Resurrectionists in Kilrea
In the 1700 and 1800s, there were insufficient corpses to meet the needs of teaching centres and hospitals (especially with many new ones opening in the 1800s).
Resurrectionists – commonly referred to as body snatchers or grave robbers – would often be employed by anatomists across Britain, during the 18th and 19th centuries to steal the corpses of the recently dead. Corpses became a much sought commodity. Indeed, riots were common at executions – as rivals fought to claim the body.
The general public despised grave robbers and their deeds. But legally, there was confusion. A corpse did not legally belong to anyone. The resurrectionists made hay within this legal grey area.
Nonetheless, in robbing graves, they ran the risk of physical attack. Graveyards did step up security, with night watch patrols after recent burials. Graves were sometimes secured with heavy slabs, metal fencing, and heavy coffins.
Grave Robbers Exhume Mary Thompson in Kilrea
1830 was a wet year across the land. In August there were several days of thunderstorms in the south.
But temperatures were reasonably mild. It was around 6 or 7 degrees fahrenheit, when on the night of 29th December 1830, the body of Mary Thompson was exhumed and carried away by resurrectionists, from the Meeting House yard, near Kilrea. It was a perfect night. The winter temperatures would have preserved her recently deceased body. And yet it was not cold enough, to make the ground difficult to dig.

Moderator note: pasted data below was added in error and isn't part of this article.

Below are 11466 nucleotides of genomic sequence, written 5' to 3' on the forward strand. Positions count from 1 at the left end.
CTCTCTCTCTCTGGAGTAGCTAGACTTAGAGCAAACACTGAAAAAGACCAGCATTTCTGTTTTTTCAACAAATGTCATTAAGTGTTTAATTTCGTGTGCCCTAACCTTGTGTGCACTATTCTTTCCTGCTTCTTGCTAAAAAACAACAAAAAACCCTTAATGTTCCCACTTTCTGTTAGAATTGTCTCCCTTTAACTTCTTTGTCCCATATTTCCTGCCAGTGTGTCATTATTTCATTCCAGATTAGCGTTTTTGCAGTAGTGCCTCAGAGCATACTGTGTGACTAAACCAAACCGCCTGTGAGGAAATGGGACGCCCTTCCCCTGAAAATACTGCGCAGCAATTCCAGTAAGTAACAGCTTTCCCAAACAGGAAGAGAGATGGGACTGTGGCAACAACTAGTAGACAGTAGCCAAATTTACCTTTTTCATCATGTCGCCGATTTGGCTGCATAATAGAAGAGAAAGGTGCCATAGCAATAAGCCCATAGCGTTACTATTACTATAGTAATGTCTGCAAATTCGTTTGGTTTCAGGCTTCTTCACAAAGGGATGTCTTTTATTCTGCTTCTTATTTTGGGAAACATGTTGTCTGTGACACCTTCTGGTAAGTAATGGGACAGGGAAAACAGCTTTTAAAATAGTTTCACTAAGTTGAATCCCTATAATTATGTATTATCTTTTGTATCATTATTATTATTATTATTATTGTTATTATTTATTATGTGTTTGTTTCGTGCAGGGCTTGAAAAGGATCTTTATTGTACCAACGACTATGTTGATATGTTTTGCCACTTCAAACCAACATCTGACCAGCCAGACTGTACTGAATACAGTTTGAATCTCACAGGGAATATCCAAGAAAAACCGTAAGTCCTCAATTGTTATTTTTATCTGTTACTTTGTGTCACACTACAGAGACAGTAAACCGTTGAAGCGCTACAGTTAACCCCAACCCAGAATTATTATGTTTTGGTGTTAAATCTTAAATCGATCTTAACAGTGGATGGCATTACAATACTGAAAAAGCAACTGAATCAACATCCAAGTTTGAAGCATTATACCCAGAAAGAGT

Robert Norris appeared in court in early April 1831, charged on two counts – one of exhuming/stealing the aforementioned body, and a second of stealing the linen which covered the corpse in the grave.
Norris was but merely one of three persons being pursued for the despicable deed. The other two, William Harris and Hugh Harris, were still at large by the time of Norris’s trial. The devilish crime was proven conclusively by Mr William Maberly.
On exhuming the body, Robert Norris admitted to taking the cap off the head of the corpse and putting it into his pocket. The defendant then said that after putting the cap in his pocket, he went on to proclaim: “Old Moll Thompson, you will now have a free passage to Scotland.”
The three ruffians then placed the body in a sack and made their getaway.
Norris was found guilty and sentenced to be transported for seven years. William and Hugh Harris, who were said to be vagrants, were sentenced to be transported for seven years or to find security.
With respect to body snatching, the general public started to become more aware that bodies were needed for medical research. In 1832, Westminster passed the Anatomy Act, allowing anatomists access to workhouse corpses, and at a stroke, the grave robbing business was dead.
Though the new law twas a year too late for poor Mary Thompson!